Organized by the Integrated Program in Neuroscience, the 2018 Bernice Grafstein Lecture in Neuroscience featured keynote speaker, Dr. Marc Tessier-Lavigne, Ph.D., President and Bing Presidential Professor at Stanford University (California). The 2018 lecture attracted more than 300 attendees province-wide, ranging from academics and the general public, to hear Dr. Tessier-Lavigne and his team's advanced work in neuroscience, and to meet Dr. Grafstein herself.
Dr. Tessier-Lavigne delivered his keynote lecture, which was titled, "Wiring and rewiring the brain: The logic and mechanisms of axon guidance and plasticity."
Keynote Address: Netrins and iDISCO
In the developing brain, axons navigate along specified pathways to appropriate targets by detecting specific molecular guidance cues. These include netrins, one of the first and best characterized guidance cue families, which have long provided a model for axon guidance. Recent studies have raised interesting questions about the precise roles and mechanisms of netrins in guiding axons at short- and long-range, which were addressed in the first part of the lecture. The second part described the team's development of a brain clearing technique, iDISCO, to facilitate study of axonal changes in the adult nervous system, and its use to elucidate the logic and mechanisms of axonal rearrangements under conditions of plasticity.
>> Watch the full lecture here
Dr. Marc Tessier-Lavigne
A pioneering neuroscientist and leader in biotechnology and higher education, Marc Tessier-Lavigne became Stanford University’s 11th president on September 1, 2016. He returned to Stanford after serving for five years as president of The Rockefeller University, a leading graduate biomedical research university. Prior to his time in New York, he spent more than two decades in the Bay area. From 2001 to 2005, he served on the Stanford faculty as a professor of biological sciences and held the Susan B. Ford Professorship in the School of Humanities and Sciences. While at Stanford, he was recruited to Genentech, where he served as Executive Vice President for Research and Chief Scientific Officer, directing 1,400 scientists in disease research and drug discovery for cancer and other illnesses. Prior to Stanford, he served on the faculty at the University of California, San Francisco (UCSF), where he was recognized for distinguished teaching and ground-breaking discoveries on brain development. He is the recipient of numerous awards, including being elected as a member of the National Academy of Sciences, the National Academy of Medicine, and the American Philosophical Society. President Tessier-Lavigne earned undergraduate degrees from McGill University and from Oxford, where he was a Rhodes Scholar, and a Ph.D. from University College London. He performed postdoctoral work there and at Columbia University.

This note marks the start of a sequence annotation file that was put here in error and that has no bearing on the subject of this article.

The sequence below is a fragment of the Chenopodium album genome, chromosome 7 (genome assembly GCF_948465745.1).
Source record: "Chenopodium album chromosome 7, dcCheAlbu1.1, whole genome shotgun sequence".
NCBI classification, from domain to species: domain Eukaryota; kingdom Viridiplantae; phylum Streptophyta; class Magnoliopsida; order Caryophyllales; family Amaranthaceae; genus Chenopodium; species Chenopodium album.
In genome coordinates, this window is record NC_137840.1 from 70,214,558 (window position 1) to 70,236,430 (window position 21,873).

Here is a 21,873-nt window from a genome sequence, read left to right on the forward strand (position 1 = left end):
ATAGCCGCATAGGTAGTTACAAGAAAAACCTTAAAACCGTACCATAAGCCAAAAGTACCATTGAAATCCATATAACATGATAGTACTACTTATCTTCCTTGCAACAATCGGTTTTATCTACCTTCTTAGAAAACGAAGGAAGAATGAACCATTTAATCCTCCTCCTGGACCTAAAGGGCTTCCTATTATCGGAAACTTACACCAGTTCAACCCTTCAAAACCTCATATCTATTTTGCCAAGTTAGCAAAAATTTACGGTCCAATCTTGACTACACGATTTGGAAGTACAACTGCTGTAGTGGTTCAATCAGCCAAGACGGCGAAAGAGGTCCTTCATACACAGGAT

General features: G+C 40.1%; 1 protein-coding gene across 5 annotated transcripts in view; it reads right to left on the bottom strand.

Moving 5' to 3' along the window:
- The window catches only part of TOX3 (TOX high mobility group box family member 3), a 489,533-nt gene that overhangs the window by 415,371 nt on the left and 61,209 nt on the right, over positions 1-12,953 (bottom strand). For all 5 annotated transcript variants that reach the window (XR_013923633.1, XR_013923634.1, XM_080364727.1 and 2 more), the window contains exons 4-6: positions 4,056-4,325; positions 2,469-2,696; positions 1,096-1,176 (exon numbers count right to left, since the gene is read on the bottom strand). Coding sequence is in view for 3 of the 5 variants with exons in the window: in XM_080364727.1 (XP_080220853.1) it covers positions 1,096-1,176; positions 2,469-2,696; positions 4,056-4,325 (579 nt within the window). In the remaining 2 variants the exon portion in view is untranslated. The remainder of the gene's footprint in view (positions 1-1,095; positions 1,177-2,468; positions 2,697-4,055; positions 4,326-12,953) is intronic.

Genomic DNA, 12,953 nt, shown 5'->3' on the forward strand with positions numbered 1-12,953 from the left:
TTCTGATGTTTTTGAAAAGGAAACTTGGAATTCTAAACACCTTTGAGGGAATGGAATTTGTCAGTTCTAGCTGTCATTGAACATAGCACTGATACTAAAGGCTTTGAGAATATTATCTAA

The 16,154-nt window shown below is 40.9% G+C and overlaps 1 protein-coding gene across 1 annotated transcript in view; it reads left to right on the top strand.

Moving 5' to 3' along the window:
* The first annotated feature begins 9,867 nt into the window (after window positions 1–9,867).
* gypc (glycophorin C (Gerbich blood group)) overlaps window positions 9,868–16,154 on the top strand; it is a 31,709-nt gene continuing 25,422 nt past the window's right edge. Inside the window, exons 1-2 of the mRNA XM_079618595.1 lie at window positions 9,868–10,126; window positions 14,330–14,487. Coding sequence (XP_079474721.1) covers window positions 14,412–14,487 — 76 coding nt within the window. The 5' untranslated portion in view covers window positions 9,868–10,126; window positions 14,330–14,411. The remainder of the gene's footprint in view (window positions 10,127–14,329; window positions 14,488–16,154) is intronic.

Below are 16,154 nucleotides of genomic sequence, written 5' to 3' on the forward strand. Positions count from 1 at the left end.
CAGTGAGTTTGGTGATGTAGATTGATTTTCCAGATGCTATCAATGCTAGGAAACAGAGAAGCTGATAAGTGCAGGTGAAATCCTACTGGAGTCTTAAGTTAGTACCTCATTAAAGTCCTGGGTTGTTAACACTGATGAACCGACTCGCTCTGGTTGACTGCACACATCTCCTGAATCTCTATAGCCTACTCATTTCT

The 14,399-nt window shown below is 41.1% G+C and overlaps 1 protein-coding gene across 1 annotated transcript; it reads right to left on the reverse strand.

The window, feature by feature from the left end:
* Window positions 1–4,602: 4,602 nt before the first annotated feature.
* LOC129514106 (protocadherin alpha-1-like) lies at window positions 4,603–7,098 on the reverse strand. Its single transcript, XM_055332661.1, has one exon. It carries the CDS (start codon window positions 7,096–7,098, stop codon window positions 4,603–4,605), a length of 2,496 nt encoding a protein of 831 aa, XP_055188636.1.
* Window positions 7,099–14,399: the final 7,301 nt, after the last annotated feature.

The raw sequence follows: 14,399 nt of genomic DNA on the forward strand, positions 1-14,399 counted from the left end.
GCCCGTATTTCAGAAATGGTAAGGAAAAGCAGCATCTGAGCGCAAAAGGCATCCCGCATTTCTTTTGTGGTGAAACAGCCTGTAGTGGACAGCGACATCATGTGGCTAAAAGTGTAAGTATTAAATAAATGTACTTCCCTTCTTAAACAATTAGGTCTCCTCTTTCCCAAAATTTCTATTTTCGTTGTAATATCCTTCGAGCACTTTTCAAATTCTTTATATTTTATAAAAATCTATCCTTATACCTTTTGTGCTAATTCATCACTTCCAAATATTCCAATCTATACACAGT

Dr. Bernice Grafstein
Dr. Grafstein received her B.A. in physiology at the University of Toronto and her Ph.D. in neurophysiology at McGill University in Montreal. Amongst her notable work in neuroscience, Dr. Grafstein is widely-known for being the first woman to become President of the Society of Neuroscience, and is currently a Trustee and Vice-President of the Grass Foundation, which supports training and research in neuroscience. She is Professor of Physiology & Biophysics and the Vincent & Brooke Astor Distinguished Professor in Neuroscience at Weill Cornell Medicine in New York City.
Credits: Dhabisha Kohilanathan